In order to help your clients fight fraud within their businesses, it’s important to understand how it can happen. Reimbursement fraud schemes can take on a number of different forms but these are the four most common:

  • Fictitious reimbursements: the employee creates a fake receipt for an expense that never happened (it’s easier to do than you may think)
  • e.g.: Crafting a fake receipt for a meal while on a business trip
  • Mischaracterized reimbursements: the employee submits a receipt for a non-business expense
  • e.g.: Submitting a receipt for a personal meal that is not a qualified business expense
  • e.g.: Writing in a larger tip amount on an expensed meal
  • Altered reimbursements: the employee alters a receipt for a qualified business expense
  • Duplicate reimbursements: the employee submits the same receipt more than once
  • e.g.: Submitting a receipt for reimbursement and then submitting a credit card bill for that same expense

Reimbursement fraud schemes can range from a few hundred dollars over the last few weeks to millions in a scheme that spans years. You can see from these examples just how easy it is for fraud to occur. Fortunately, these schemes are also fairly easy to uncover, especially for forensic accountants.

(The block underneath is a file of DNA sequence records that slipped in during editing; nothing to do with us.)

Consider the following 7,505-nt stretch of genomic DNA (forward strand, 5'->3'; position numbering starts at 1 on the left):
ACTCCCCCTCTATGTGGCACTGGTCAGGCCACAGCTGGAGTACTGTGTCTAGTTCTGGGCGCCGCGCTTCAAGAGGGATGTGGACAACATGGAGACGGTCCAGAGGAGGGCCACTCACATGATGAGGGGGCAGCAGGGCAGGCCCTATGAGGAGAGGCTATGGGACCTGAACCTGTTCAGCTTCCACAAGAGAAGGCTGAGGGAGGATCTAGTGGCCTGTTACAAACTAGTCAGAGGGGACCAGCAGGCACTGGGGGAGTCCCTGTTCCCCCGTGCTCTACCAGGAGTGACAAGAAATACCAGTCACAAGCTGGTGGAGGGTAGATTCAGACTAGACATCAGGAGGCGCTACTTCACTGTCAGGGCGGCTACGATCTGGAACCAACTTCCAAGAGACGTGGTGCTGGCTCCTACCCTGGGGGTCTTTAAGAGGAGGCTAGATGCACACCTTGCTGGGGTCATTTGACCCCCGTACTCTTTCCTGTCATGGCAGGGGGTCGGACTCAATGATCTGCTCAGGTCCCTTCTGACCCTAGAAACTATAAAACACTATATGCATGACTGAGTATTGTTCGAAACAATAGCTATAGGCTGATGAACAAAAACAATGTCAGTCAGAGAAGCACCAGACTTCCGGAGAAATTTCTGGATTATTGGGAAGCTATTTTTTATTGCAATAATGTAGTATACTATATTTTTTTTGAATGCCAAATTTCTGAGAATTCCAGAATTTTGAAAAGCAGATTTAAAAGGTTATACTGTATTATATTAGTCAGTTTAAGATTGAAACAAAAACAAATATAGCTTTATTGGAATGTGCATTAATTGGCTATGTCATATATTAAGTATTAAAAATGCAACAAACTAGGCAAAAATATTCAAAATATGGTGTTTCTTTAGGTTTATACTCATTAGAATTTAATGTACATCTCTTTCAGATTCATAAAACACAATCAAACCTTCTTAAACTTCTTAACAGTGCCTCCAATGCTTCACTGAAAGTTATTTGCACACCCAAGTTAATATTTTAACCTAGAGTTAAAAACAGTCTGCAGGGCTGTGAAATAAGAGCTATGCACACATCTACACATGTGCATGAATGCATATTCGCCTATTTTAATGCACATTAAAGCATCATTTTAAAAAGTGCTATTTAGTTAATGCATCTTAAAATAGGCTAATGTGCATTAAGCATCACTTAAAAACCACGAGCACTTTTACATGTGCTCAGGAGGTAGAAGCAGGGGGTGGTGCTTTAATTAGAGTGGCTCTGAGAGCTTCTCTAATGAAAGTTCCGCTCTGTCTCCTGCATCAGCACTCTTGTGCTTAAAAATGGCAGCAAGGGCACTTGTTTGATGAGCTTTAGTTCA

However, you don’t have to be a forensic accountant to spot fraud in your client’s business.

There are several steps that small businesses can take to fight fraud, and as their accountant, you should be prepared to guide them.

In the US, the IRS only requires receipts for business expenses over $75. For tax deduction purposes, a bank statement is sufficient for all expenses under $75 and so some business owners don’t require a receipt at all for reimbursements on expenses under $75.

This exposes business owners to unnecessary risk. A bank statement is not sufficient when it comes to preventing expense reimbursement fraud within your clients’ businesses. Why? Because bank statements simply don’t have the detail required to detect it.